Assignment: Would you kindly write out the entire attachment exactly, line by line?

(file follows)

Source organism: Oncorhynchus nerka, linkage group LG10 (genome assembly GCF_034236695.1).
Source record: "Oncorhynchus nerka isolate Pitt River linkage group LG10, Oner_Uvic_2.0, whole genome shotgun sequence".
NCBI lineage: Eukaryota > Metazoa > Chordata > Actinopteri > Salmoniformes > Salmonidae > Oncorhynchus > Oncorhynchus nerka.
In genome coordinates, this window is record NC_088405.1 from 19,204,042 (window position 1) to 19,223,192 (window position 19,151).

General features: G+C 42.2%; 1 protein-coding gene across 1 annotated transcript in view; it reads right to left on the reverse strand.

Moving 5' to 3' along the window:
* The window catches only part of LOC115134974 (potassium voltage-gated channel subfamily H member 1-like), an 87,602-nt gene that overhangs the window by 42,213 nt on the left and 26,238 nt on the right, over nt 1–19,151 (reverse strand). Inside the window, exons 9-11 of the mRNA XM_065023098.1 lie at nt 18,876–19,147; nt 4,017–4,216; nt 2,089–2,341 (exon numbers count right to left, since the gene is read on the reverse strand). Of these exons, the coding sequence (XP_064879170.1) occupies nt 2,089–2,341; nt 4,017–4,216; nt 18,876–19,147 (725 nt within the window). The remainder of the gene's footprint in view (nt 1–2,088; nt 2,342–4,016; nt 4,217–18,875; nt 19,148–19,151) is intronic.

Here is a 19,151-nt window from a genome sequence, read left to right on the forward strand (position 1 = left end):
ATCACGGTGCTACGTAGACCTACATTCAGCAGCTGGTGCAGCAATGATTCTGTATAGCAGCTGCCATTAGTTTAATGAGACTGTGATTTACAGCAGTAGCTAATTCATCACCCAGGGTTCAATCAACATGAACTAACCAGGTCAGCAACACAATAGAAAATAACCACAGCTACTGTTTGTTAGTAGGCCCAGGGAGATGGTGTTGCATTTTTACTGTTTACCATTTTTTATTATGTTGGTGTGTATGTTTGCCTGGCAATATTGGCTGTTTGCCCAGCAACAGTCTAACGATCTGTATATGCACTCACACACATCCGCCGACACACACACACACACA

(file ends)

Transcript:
Source organism: Oncorhynchus nerka, linkage group LG10 (genome assembly GCF_034236695.1).
Source record: "Oncorhynchus nerka isolate Pitt River linkage group LG10, Oner_Uvic_2.0, whole genome shotgun sequence".
NCBI lineage: Eukaryota > Metazoa > Chordata > Actinopteri > Salmoniformes > Salmonidae > Oncorhynchus > Oncorhynchus nerka.
In genome coordinates, this window is record NC_088405.1 from 19,204,042 (window position 1) to 19,223,192 (window position 19,151).

General features: G+C 42.2%; 1 protein-coding gene across 1 annotated transcript in view; it reads right to left on the reverse strand.

Moving 5' to 3' along the window:
* The window catches only part of LOC115134974 (potassium voltage-gated channel subfamily H member 1-like), an 87,602-nt gene that overhangs the window by 42,213 nt on the left and 26,238 nt on the right, over nt 1–19,151 (reverse strand). Inside the window, exons 9-11 of the mRNA XM_065023098.1 lie at nt 18,876–19,147; nt 4,017–4,216; nt 2,089–2,341 (exon numbers count right to left, since the gene is read on the reverse strand). Of these exons, the coding sequence (XP_064879170.1) occupies nt 2,089–2,341; nt 4,017–4,216; nt 18,876–19,147 (725 nt within the window). The remainder of the gene's footprint in view (nt 1–2,088; nt 2,342–4,016; nt 4,217–18,875; nt 19,148–19,151) is intronic.

Here is a 19,151-nt window from a genome sequence, read left to right on the forward strand (position 1 = left end):
ATCACGGTGCTACGTAGACCTACATTCAGCAGCTGGTGCAGCAATGATTCTGTATAGCAGCTGCCATTAGTTTAATGAGACTGTGATTTACAGCAGTAGCTAATTCATCACCCAGGGTTCAATCAACATGAACTAACCAGGTCAGCAACACAATAGAAAATAACCACAGCTACTGTTTGTTAGTAGGCCCAGGGAGATGGTGTTGCATTTTTACTGTTTACCATTTTTTATTATGTTGGTGTGTATGTTTGCCTGGCAATATTGGCTGTTTGCCCAGCAACAGTCTAACGATCTGTATATGCACTCACACACATCCGCCGACACACACACACACACA